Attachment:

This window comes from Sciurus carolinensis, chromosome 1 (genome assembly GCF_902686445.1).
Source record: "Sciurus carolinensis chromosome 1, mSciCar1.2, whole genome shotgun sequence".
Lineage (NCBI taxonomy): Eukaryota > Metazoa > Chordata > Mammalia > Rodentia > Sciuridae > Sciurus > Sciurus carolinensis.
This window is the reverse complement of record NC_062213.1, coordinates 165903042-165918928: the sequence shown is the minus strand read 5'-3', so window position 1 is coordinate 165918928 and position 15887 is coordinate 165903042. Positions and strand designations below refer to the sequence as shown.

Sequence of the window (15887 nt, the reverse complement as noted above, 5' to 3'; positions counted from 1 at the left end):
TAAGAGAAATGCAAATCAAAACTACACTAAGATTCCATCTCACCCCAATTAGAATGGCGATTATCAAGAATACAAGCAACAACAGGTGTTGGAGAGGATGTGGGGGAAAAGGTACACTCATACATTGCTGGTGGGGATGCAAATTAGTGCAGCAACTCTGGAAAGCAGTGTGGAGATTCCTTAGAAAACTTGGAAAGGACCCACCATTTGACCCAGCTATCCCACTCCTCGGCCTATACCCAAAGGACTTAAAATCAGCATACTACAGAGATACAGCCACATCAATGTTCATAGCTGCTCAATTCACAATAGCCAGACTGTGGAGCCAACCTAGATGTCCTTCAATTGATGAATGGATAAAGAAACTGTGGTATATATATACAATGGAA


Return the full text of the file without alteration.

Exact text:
This window comes from Sciurus carolinensis, chromosome 1 (genome assembly GCF_902686445.1).
Source record: "Sciurus carolinensis chromosome 1, mSciCar1.2, whole genome shotgun sequence".
Lineage (NCBI taxonomy): Eukaryota > Metazoa > Chordata > Mammalia > Rodentia > Sciuridae > Sciurus > Sciurus carolinensis.
This window is the reverse complement of record NC_062213.1, coordinates 165903042-165918928: the sequence shown is the minus strand read 5'-3', so window position 1 is coordinate 165918928 and position 15887 is coordinate 165903042. Positions and strand designations below refer to the sequence as shown.

Sequence of the window (15887 nt, the reverse complement as noted above, 5' to 3'; positions counted from 1 at the left end):
TAAGAGAAATGCAAATCAAAACTACACTAAGATTCCATCTCACCCCAATTAGAATGGCGATTATCAAGAATACAAGCAACAACAGGTGTTGGAGAGGATGTGGGGGAAAAGGTACACTCATACATTGCTGGTGGGGATGCAAATTAGTGCAGCAACTCTGGAAAGCAGTGTGGAGATTCCTTAGAAAACTTGGAAAGGACCCACCATTTGACCCAGCTATCCCACTCCTCGGCCTATACCCAAAGGACTTAAAATCAGCATACTACAGAGATACAGCCACATCAATGTTCATAGCTGCTCAATTCACAATAGCCAGACTGTGGAGCCAACCTAGATGTCCTTCAATTGATGAATGGATAAAGAAACTGTGGTATATATATACAATGGAA